New research indicates that many cleaning products marketed as “green” release the same amount of hazardous chemicals as conventional cleaning products.
Researchers say there needs to be better regulation and more guidance for consumers about how safe cleaning products really are.
The study, published by The Royal Society of Chemistry in the journal Environmental Science: Processes & Impact, found that fragranced cleaning products can be potentially harmful for the air quality in people’s homes.
Cleaning products emit a wide range of volatile organic compounds (VOCs), including some which are hazardous or can undergo chemical transformations to generate harmful secondary pollutants. In recent years, “green” cleaners have become increasingly popular, with an implicit assumption that these are better for our health and the environment. But the University of York research found this was not the case.
As part of the study, the VOC composition of 10 regular and 13 green cleaners was examined by researchers. Green cleaners generally emitted more monoterpenes than regular cleaners, resulting in increases in harmful secondary pollutant concentrations following use, such as formaldehyde and peroxyacyl nitrates.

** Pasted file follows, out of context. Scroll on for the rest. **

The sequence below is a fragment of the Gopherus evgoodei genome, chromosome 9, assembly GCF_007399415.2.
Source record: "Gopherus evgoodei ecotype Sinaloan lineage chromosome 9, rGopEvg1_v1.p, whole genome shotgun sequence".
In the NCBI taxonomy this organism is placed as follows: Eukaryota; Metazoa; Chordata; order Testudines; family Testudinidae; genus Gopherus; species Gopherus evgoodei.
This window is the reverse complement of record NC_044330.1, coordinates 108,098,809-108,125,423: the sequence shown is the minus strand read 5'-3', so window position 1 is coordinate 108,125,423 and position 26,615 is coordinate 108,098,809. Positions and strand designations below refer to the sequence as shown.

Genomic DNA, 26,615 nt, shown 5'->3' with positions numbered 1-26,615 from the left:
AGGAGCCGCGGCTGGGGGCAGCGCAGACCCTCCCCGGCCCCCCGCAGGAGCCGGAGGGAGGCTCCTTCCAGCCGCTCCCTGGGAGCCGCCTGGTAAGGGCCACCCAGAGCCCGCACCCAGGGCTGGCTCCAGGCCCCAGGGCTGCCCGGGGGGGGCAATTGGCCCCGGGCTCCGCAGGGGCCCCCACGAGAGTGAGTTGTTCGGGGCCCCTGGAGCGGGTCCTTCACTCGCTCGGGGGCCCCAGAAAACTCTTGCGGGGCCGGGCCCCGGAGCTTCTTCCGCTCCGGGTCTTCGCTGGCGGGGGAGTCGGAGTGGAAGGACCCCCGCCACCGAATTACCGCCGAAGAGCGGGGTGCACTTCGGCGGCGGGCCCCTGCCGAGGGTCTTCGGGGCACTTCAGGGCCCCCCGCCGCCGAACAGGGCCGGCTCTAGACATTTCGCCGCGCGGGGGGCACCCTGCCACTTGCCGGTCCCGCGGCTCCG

The study found that the fragrance ingredients of these products were the source of the volatile monoterpenes. As levels of these types of pollutants increase in the home, susceptible people can develop breathing problems or irritation of the eyes, nose, throat, or skin. Repeated exposure to high concentrations of formaldehyde can possibly lead to cancer in some cases.
Ellen Harding-Smith, Environmental Chemistry researcher from the Department of Environment & Geography, said: “Our research found there is no strong evidence to suggest that clean green products are better for indoor air quality compared to regular products.
“In fact, there was very little difference. Many consumers are being misled by the marketing of these products which could be damaging the air quality in their homes as a result – potentially putting their health at risk. For so many products on the supermarket shelves, green doesn’t mean clean.”
The research was funded by the EPSRC and the project is called IMPeCCABLE. It is a collaboration between the University of York’s Department of Environment and Geography, the Department of Chemistry, and the Wolfson Atmospheric Chemistry Laboratory.
Miss Harding-Smith, who is a PhD Candidate, added: “The study highlights potential compositional differences in the formulations of regular and green cleaners, for which there is currently very little information on in the available literature.
“Manufacturers really need to be so much clearer about what’s in these products and make clear how to mitigate their harm. For example, just improving ventilation and opening windows when using these cleaning products makes air quality at home so much better.”
Reference: “Does green mean clean? Volatile organic emissions from regular versus green cleaning products” by Ellen Harding-Smith, David R. Shaw, Marvin Shaw, Terry J. Dillonb and Nicola Carslaw, Environmental Science: Processes & Impacts.